All about shingles

It’s not a walk along a pebbled beach, and it’s certainly less enjoyable. Shingles affects one in five people in their lifetime and can cause long-term pain. Fortunately, most people will recover completely if they see their doctor early for treatment.

It’s not a walk along a pebbled beach, and it’s certainly less enjoyable. Shingles affects one in five people in their lifetime and can cause long-term pain. Fortunately, most people will recover completely if they see their doctor early for treatment.

Shingles – what is it?

Shingles is an infection caused by a virus called varicella-zoster or herpes zoster – the same virus that causes chickenpox (but not the same as the herpes virus that causes cold sores). Confusingly though, you don’t exactly ‘catch’ shingles in the way you catch other viral infections like colds. Instead, you may get shingles if you’ve had chickenpox in the past. The virus lives in on in your nerve roots, next to your spinal cord, after you’ve recovered from chickenpox. After years of causing no symptoms, it can become active again and start multiplying, causing the typical shingles rash.

Although you can’t ‘catch’ shingles, you can catch chickenpox from someone who has shingles (but you need to touch the blisters to catch it).

What causes it?

There is often no trigger for shingles. It can happen after stress, or because you’ve been ill for another reason. Medicines like cancer chemotherapy and steroid tablets also increase your risk by weakening your immune system.

What are the symptoms?

Shingles just affects the skin served by one (or occasionally two or three) nerve roots of the spine. It only affects a band of skin over one half of the body – usually the chest or tummy, although the face around the eye is also commonly involved. The first symptom is usually a band of pain over this area of skin, which can be a dull ache or sharp, stabbing or burning. It’s followed two or three days later by a red rash which blisters for up to a week then scabs over and fades over the next few weeks.

The pain usually lasts for two to four weeks. Most people recover completely after this and it’s uncommon to get shingles more than once in a lifetime. However, if you’re over 50 (and especially over 60) or your immune system is weak, you’re more likely to get longer term nerve pain, called neuralgia. Fortunately, you can reduce your symptoms by getting treatment early.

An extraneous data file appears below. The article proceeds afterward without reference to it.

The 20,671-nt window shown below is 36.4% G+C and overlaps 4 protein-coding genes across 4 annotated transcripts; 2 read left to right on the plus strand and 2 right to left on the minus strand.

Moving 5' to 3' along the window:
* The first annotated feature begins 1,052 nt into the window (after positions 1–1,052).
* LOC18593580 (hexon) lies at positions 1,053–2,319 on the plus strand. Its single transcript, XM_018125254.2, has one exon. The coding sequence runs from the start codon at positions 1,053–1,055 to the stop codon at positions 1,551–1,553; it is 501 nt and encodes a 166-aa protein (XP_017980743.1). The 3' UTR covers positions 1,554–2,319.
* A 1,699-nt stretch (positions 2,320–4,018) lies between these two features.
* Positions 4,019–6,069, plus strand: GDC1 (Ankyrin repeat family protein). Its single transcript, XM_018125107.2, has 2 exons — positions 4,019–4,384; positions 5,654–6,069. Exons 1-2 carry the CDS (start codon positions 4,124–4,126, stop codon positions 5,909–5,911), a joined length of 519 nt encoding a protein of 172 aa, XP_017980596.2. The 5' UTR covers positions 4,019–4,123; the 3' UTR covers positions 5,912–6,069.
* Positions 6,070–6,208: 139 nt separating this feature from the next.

If shingles affects the skin round your eye, it’s important to get regular follow up from your doctor to ensure the infection doesn’t spread into your eye.

What’s the treatment?

Some people don’t need treatment, as symptoms will usually settle on their own. However, some people are at higher risk of developing complications, and this can be reduced by taking anti-viral tablets for about a week. Do see your GP as soon as you get symptoms – the earlier treatment is started, the more effective it is.

You’re in a higher risk group if:

  • You’re over 50
  • You have a medical condition or are taking tablets that may weaken your immune system
  • You have shingles anywhere other than your tummy or chest wall
  • You have severe pain

How can I help myself?

  • Simple measures that will help include:
  • Keeping cool
  • Wearing loose-fitting clothes
  • Cold compresses
  • Painkillers like paracetamol (if these aren’t strong enough, talk to your GP)

Neuralgia – what is it?

Neuralgia is the medical name for any nerve pain. You can get continued nerve pain after the rash of shingles has faded; people with diabetes can get neuralgia (especially in their feet); and trigeminal neuralgia is a nerve pain affecting part of the face and scalp around the ear.

All neuralgia is treated by medicine to try and make the nerves less sensitive. The most effective medicines were all developed to treat other conditions of the nervous system. One of the most widely used is amitriptyline, first used to treat depression. Two drugs used for epilepsygabapentin and pregabalin – can also be very effective.

Disclaimer: This article is for information only and should not be used for the diagnosis or treatment of medical conditions. EMIS has used all reasonable care in compiling the information but make no warranty as to its accuracy. Consult a doctor or other health care professional for diagnosis and treatment of medical conditions. For details see our conditions.